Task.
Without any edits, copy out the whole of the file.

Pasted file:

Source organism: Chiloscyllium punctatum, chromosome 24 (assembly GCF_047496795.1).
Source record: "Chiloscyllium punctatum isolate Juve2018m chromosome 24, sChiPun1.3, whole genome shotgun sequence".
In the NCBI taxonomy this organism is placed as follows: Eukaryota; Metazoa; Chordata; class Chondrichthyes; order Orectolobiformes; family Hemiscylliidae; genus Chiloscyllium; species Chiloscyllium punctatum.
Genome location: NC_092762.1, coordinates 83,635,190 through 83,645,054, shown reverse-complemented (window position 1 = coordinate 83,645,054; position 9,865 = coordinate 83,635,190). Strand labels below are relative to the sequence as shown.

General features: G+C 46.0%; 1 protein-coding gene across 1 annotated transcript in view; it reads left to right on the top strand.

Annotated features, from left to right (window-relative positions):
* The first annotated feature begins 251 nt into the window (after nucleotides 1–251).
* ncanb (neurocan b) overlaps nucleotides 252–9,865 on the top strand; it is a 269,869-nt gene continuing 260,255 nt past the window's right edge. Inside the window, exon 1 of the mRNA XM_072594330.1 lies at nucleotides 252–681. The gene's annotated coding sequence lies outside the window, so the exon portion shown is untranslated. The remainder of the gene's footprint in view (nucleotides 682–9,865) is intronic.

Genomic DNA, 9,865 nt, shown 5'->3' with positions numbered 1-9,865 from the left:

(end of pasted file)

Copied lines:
Source organism: Chiloscyllium punctatum, chromosome 24 (assembly GCF_047496795.1).
Source record: "Chiloscyllium punctatum isolate Juve2018m chromosome 24, sChiPun1.3, whole genome shotgun sequence".
In the NCBI taxonomy this organism is placed as follows: Eukaryota; Metazoa; Chordata; class Chondrichthyes; order Orectolobiformes; family Hemiscylliidae; genus Chiloscyllium; species Chiloscyllium punctatum.
Genome location: NC_092762.1, coordinates 83,635,190 through 83,645,054, shown reverse-complemented (window position 1 = coordinate 83,645,054; position 9,865 = coordinate 83,635,190). Strand labels below are relative to the sequence as shown.

General features: G+C 46.0%; 1 protein-coding gene across 1 annotated transcript in view; it reads left to right on the top strand.

Annotated features, from left to right (window-relative positions):
* The first annotated feature begins 251 nt into the window (after nucleotides 1–251).
* ncanb (neurocan b) overlaps nucleotides 252–9,865 on the top strand; it is a 269,869-nt gene continuing 260,255 nt past the window's right edge. Inside the window, exon 1 of the mRNA XM_072594330.1 lies at nucleotides 252–681. The gene's annotated coding sequence lies outside the window, so the exon portion shown is untranslated. The remainder of the gene's footprint in view (nucleotides 682–9,865) is intronic.

Genomic DNA, 9,865 nt, shown 5'->3' with positions numbered 1-9,865 from the left: